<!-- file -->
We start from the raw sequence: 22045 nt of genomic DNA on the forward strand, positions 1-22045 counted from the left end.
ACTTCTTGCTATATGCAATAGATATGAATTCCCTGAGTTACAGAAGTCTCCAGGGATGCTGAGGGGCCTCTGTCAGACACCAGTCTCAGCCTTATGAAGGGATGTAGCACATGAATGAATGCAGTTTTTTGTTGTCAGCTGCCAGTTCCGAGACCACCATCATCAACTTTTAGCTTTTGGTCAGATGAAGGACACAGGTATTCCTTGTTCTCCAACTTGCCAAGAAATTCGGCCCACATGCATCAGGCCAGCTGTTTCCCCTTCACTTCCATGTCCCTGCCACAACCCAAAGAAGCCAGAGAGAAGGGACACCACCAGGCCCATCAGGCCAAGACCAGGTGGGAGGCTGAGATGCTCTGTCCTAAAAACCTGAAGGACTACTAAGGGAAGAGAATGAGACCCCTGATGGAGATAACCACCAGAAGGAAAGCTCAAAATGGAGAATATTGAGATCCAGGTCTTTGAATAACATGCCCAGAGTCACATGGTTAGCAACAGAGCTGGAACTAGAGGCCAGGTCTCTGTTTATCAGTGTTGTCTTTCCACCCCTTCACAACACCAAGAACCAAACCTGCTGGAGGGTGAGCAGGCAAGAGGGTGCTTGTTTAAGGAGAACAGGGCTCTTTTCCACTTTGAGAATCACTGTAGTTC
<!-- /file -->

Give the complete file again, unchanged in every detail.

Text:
We start from the raw sequence: 22045 nt of genomic DNA on the forward strand, positions 1-22045 counted from the left end.
ACTTCTTGCTATATGCAATAGATATGAATTCCCTGAGTTACAGAAGTCTCCAGGGATGCTGAGGGGCCTCTGTCAGACACCAGTCTCAGCCTTATGAAGGGATGTAGCACATGAATGAATGCAGTTTTTTGTTGTCAGCTGCCAGTTCCGAGACCACCATCATCAACTTTTAGCTTTTGGTCAGATGAAGGACACAGGTATTCCTTGTTCTCCAACTTGCCAAGAAATTCGGCCCACATGCATCAGGCCAGCTGTTTCCCCTTCACTTCCATGTCCCTGCCACAACCCAAAGAAGCCAGAGAGAAGGGACACCACCAGGCCCATCAGGCCAAGACCAGGTGGGAGGCTGAGATGCTCTGTCCTAAAAACCTGAAGGACTACTAAGGGAAGAGAATGAGACCCCTGATGGAGATAACCACCAGAAGGAAAGCTCAAAATGGAGAATATTGAGATCCAGGTCTTTGAATAACATGCCCAGAGTCACATGGTTAGCAACAGAGCTGGAACTAGAGGCCAGGTCTCTGTTTATCAGTGTTGTCTTTCCACCCCTTCACAACACCAAGAACCAAACCTGCTGGAGGGTGAGCAGGCAAGAGGGTGCTTGTTTAAGGAGAACAGGGCTCTTTTCCACTTTGAGAATCACTGTAGTTC